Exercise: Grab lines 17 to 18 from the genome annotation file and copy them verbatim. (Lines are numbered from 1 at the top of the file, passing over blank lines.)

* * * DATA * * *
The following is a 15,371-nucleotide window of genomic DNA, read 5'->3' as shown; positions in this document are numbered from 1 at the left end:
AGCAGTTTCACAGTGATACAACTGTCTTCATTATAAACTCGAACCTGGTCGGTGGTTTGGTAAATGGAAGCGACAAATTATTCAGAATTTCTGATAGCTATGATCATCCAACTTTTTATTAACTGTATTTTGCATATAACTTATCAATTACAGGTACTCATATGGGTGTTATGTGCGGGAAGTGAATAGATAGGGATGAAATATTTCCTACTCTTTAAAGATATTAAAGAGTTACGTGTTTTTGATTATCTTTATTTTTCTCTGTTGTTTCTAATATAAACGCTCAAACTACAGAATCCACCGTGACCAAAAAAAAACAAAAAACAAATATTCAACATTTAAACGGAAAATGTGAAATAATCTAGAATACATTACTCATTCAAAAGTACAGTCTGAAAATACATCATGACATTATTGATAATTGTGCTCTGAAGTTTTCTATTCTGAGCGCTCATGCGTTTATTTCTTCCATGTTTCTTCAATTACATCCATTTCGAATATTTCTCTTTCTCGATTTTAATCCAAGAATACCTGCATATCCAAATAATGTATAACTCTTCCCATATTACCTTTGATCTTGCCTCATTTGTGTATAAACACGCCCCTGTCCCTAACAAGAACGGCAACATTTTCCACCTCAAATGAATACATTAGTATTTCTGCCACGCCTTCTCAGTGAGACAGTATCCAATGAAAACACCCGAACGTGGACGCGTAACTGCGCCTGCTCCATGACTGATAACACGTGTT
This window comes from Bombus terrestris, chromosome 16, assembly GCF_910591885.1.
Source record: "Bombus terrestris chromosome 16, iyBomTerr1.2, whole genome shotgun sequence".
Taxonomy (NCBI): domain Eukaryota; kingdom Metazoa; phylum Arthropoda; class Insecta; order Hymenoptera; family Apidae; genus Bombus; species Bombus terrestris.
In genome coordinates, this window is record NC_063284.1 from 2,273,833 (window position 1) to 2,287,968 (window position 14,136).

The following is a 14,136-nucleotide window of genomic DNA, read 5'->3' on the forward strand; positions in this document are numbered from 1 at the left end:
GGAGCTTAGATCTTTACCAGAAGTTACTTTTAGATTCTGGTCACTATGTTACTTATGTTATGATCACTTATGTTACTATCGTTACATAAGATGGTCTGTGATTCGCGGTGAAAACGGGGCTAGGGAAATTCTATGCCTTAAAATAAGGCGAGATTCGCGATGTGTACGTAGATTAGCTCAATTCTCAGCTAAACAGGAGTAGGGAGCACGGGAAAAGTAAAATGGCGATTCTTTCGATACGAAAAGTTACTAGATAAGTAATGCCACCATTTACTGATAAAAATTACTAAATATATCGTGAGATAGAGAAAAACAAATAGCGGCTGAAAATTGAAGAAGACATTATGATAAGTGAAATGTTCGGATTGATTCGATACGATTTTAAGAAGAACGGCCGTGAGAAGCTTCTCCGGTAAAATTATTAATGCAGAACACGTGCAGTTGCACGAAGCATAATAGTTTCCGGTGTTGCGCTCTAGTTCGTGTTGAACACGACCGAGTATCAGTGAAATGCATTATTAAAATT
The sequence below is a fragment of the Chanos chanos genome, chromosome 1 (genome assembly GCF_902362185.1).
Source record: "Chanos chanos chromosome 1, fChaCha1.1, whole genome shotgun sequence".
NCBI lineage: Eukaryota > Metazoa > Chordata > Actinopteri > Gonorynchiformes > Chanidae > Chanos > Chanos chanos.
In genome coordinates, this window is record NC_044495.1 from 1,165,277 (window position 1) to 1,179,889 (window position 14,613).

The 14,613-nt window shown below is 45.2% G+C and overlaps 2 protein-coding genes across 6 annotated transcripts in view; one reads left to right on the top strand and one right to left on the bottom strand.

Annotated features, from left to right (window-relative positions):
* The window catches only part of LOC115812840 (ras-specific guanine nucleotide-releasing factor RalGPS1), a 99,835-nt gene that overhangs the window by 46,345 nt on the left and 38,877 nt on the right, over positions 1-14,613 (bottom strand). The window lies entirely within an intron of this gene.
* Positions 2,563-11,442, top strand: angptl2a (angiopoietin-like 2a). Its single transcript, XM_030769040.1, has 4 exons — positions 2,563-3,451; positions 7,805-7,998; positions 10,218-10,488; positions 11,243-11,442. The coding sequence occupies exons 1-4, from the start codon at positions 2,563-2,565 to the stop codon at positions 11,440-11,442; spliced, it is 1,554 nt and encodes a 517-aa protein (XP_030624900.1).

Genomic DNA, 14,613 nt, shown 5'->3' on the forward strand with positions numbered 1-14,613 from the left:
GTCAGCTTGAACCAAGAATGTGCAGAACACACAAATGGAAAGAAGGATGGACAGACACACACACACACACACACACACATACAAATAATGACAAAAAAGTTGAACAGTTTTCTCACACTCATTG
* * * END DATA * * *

Genomic DNA, 14,613 nt, shown 5'->3' on the forward strand with positions numbered 1-14,613 from the left:
GTCAGCTTGAACCAAGAATGTGCAGAACACACAAATGGAAAGAAGGATGGACAGACACACACACACACACACACACACATACAAATAATGACAAAAAAGTTGAACAGTTTTCTCACACTCATTG